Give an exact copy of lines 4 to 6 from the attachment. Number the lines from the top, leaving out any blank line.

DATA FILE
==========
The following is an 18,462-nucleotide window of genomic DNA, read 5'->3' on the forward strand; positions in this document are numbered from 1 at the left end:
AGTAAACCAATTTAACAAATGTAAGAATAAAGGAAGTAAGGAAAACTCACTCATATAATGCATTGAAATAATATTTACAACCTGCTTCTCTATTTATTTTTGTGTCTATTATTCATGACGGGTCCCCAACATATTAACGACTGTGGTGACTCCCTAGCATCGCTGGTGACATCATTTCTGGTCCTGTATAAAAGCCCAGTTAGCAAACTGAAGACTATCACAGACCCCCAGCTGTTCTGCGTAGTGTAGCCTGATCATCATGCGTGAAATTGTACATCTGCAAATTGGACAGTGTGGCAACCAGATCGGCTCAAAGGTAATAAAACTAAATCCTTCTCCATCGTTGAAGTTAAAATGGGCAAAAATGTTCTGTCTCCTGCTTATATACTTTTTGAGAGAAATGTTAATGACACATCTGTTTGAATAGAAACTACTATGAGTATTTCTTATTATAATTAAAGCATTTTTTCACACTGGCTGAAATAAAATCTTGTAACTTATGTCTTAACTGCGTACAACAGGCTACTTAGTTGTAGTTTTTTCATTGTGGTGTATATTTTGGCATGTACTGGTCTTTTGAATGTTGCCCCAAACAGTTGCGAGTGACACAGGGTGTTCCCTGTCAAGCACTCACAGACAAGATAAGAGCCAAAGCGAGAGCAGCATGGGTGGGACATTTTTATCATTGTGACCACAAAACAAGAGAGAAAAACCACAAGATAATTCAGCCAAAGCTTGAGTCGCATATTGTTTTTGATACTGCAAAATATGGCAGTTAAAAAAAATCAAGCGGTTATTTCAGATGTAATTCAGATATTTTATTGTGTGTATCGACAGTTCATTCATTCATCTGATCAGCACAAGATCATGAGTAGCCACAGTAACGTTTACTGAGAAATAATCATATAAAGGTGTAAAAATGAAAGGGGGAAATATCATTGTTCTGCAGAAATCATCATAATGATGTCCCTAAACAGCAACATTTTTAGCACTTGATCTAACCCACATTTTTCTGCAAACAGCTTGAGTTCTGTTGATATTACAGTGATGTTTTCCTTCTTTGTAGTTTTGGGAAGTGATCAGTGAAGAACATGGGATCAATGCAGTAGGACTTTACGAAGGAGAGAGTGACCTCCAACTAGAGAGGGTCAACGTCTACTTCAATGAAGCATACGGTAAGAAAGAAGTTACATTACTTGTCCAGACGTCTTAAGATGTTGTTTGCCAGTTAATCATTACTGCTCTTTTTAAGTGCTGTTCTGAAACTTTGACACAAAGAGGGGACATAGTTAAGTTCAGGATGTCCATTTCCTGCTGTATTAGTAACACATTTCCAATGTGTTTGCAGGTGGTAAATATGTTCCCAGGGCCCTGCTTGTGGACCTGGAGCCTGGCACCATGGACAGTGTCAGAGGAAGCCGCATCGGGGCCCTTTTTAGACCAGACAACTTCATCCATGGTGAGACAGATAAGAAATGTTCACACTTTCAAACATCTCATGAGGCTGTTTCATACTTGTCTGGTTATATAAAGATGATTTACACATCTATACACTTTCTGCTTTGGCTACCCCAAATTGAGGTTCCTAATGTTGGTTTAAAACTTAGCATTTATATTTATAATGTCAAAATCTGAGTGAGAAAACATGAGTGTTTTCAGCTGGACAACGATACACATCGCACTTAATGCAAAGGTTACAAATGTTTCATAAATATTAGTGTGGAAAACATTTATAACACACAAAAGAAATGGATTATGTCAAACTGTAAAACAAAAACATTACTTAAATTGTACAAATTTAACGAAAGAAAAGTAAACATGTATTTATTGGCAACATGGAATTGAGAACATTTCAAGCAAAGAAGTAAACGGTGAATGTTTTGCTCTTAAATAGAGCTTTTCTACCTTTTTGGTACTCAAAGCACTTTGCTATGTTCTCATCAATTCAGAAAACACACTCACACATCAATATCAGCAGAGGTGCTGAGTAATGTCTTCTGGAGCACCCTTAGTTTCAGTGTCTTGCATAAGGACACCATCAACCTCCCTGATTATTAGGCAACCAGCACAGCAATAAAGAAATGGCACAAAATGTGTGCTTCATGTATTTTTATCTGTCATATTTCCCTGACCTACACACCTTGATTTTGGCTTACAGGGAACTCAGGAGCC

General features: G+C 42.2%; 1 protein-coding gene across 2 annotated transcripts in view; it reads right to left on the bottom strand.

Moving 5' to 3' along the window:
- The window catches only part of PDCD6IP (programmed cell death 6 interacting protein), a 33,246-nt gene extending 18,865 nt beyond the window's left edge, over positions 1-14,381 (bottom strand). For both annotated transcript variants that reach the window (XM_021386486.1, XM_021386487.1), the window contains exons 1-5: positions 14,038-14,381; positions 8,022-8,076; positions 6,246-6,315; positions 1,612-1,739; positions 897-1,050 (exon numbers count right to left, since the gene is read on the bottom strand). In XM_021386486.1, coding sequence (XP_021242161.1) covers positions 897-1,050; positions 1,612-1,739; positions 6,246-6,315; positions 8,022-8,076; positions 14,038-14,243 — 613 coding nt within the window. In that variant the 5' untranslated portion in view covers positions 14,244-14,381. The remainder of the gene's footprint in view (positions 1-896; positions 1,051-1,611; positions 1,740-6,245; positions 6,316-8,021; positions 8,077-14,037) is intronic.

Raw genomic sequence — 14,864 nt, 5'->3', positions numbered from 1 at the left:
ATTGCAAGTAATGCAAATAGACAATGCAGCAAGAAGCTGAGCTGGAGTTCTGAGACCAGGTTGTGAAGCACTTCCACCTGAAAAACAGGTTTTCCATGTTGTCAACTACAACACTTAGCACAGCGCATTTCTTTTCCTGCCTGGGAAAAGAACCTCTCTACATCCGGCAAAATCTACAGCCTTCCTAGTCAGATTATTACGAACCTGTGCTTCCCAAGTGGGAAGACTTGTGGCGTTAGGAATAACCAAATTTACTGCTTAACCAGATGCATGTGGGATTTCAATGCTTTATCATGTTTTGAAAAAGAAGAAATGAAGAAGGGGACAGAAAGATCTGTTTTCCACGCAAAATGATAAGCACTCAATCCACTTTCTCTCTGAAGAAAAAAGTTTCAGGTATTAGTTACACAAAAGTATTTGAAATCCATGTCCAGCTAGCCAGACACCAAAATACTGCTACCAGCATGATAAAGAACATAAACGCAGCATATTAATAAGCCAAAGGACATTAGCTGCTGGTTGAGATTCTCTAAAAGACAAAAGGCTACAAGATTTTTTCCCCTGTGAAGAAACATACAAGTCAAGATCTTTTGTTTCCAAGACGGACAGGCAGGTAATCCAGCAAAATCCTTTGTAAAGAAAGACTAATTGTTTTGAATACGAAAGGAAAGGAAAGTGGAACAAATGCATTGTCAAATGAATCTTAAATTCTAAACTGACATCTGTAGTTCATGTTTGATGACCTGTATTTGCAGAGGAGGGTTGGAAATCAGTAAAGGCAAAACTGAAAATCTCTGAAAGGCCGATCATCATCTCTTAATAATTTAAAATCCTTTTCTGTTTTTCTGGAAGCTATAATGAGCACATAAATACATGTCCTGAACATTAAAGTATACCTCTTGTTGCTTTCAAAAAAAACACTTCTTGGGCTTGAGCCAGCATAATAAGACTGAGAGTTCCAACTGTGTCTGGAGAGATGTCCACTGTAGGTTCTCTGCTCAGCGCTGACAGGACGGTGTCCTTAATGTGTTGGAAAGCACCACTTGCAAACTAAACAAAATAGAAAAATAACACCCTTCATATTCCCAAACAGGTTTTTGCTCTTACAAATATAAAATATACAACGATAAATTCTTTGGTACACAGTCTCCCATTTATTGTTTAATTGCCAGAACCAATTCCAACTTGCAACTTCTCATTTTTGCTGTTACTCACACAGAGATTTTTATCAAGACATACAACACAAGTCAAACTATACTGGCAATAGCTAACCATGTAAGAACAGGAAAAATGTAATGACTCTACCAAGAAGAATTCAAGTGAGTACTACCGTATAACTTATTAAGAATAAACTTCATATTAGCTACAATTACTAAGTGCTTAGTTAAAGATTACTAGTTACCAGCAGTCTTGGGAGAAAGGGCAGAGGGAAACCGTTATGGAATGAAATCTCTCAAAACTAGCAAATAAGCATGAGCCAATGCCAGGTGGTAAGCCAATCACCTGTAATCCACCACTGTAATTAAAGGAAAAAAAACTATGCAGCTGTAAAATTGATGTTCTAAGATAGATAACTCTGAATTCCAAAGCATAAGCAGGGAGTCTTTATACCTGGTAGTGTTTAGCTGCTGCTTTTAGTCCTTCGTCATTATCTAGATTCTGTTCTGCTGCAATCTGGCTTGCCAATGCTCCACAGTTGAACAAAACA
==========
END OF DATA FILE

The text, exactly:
Moving 5' to 3' along the window:
- The window catches only part of PDCD6IP (programmed cell death 6 interacting protein), a 33,246-nt gene extending 18,865 nt beyond the window's left edge, over positions 1-14,381 (bottom strand). For both annotated transcript variants that reach the window (XM_021386486.1, XM_021386487.1), the window contains exons 1-5: positions 14,038-14,381; positions 8,022-8,076; positions 6,246-6,315; positions 1,612-1,739; positions 897-1,050 (exon numbers count right to left, since the gene is read on the bottom strand). In XM_021386486.1, coding sequence (XP_021242161.1) covers positions 897-1,050; positions 1,612-1,739; positions 6,246-6,315; positions 8,022-8,076; positions 14,038-14,243 — 613 coding nt within the window. In that variant the 5' untranslated portion in view covers positions 14,244-14,381. The remainder of the gene's footprint in view (positions 1-896; positions 1,051-1,611; positions 1,740-6,245; positions 6,316-8,021; positions 8,077-14,037) is intronic.

Raw genomic sequence — 14,864 nt, 5'->3', positions numbered from 1 at the left: